- The Washington Times - Wednesday, November 20, 2013

Don’t use the pretty women — that’s the gist of an Army message to public relations people who are in charge of selecting photographs to go with military stories and publications.

Rather, use “average-looking women,” one specialist said in an internal memo that reached the hands of Politico.

Why?

Women who are considered too attractive actually hurt the argument that females can serve in combat situations, Col. Lynette Arnhart wrote.

“In general, ugly women are perceived as competent while pretty women are perceived as having used their looks to get ahead,” she said, Politico reported.

The colonel is leading up a group of analysts tasked with suggesting the best ways to integrate female fighters into combat units that were previously closed. Her message was circulated among Army spokespeople as a guide to messaging the new combat roles for women to the public.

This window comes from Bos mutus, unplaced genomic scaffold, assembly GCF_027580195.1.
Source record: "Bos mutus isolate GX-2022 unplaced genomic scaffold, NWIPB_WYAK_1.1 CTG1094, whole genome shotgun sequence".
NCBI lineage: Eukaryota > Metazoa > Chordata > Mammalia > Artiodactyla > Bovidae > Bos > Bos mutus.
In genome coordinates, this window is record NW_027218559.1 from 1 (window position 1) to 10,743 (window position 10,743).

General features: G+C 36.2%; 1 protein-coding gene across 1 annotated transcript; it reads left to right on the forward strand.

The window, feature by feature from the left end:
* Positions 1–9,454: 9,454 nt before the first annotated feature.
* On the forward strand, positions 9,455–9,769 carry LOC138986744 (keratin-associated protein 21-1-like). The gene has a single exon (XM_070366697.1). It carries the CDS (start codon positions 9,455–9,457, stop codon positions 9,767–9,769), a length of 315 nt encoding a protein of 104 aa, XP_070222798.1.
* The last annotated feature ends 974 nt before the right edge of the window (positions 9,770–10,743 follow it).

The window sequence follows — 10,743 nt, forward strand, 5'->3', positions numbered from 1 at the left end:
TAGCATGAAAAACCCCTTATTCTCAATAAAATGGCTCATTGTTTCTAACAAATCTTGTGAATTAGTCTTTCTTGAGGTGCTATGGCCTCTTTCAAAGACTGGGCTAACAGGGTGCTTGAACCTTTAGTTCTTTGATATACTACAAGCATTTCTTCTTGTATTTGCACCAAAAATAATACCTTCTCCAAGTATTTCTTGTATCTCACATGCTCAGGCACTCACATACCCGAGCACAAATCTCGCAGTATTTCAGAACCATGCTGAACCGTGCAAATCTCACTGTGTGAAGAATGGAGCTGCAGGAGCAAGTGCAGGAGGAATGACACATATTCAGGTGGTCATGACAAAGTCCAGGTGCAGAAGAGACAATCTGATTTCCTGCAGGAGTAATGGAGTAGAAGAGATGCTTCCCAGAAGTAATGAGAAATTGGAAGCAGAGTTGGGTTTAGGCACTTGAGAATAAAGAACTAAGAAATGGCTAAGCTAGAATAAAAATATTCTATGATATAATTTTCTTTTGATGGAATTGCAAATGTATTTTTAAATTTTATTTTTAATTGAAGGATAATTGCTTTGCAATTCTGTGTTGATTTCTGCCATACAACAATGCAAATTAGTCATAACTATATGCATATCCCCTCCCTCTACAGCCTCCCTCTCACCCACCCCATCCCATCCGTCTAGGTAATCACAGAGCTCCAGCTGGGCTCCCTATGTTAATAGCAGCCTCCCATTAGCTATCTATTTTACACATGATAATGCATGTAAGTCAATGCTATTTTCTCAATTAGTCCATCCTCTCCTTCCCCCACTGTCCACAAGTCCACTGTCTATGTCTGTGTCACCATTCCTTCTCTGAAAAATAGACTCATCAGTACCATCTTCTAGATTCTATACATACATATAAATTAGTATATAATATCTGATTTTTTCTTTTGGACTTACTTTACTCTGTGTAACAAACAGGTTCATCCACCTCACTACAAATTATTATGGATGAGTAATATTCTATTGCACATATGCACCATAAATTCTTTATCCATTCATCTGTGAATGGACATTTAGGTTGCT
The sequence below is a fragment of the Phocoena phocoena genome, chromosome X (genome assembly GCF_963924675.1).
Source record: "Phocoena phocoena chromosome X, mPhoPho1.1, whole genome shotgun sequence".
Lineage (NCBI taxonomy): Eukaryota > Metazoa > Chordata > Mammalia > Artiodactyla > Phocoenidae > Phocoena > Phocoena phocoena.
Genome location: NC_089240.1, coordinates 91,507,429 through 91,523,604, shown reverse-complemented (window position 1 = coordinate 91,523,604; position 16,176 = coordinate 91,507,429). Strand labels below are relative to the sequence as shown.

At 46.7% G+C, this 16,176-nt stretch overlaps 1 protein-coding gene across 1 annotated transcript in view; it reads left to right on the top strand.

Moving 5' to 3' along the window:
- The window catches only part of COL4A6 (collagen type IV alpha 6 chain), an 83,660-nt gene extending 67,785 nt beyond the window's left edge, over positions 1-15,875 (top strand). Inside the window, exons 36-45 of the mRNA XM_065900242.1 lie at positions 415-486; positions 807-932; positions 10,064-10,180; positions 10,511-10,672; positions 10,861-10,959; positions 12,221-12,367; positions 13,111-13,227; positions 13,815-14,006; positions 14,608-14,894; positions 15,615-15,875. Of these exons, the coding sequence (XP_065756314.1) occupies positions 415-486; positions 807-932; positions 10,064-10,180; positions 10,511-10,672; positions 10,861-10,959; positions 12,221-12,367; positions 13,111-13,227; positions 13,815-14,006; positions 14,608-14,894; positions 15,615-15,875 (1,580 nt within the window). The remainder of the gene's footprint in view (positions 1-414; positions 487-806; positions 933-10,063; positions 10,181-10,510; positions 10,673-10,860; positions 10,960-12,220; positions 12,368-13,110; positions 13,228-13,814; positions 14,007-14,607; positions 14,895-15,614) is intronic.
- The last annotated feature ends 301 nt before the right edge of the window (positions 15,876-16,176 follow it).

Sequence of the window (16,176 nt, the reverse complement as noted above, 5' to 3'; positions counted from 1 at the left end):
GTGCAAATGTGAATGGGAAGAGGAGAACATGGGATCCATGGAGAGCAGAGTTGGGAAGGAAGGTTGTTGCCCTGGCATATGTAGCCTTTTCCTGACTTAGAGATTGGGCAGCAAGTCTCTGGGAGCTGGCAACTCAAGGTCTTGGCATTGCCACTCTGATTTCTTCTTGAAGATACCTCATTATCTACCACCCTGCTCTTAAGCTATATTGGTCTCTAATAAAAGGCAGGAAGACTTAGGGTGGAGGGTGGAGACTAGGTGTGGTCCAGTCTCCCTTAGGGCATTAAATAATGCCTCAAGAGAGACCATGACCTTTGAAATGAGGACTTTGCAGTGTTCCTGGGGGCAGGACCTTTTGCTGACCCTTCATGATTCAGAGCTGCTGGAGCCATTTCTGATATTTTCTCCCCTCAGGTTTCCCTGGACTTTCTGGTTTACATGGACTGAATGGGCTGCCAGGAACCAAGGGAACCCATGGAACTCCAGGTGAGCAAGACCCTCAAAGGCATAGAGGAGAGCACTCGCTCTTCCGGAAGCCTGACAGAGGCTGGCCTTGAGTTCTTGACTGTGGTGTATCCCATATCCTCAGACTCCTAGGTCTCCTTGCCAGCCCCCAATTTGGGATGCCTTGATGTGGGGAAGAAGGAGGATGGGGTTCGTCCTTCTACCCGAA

“There is a general tendency to select nice looking women when we select a photo to go with an article (where the article does not reference a specific person). It might behoove us to select more average looking women for our comms strategy,” she continued, Politico reported.

For instance, she suggested, stay away from illustrations of women wearing makeup during deployments.

“Such photos undermine the rest of the message (and may even make people ask if breaking a nail is considered hazardous duty),” she wrote.

Better: Use pictures of women with mud on their faces. Those tend to give “a much different message,” she said, Politico reported. And that is: “Women [are] willing to do the dirty work necessary in order to get the job done.”

The memo initially was sent to only two people, but it’s been forwarded to all public affairs officials with the Army Training and Doctrine Command, Politico reported.

Army spokesman George Wright said the recommendations “were an internal email conversation” and not to be taken for “an Army position.”

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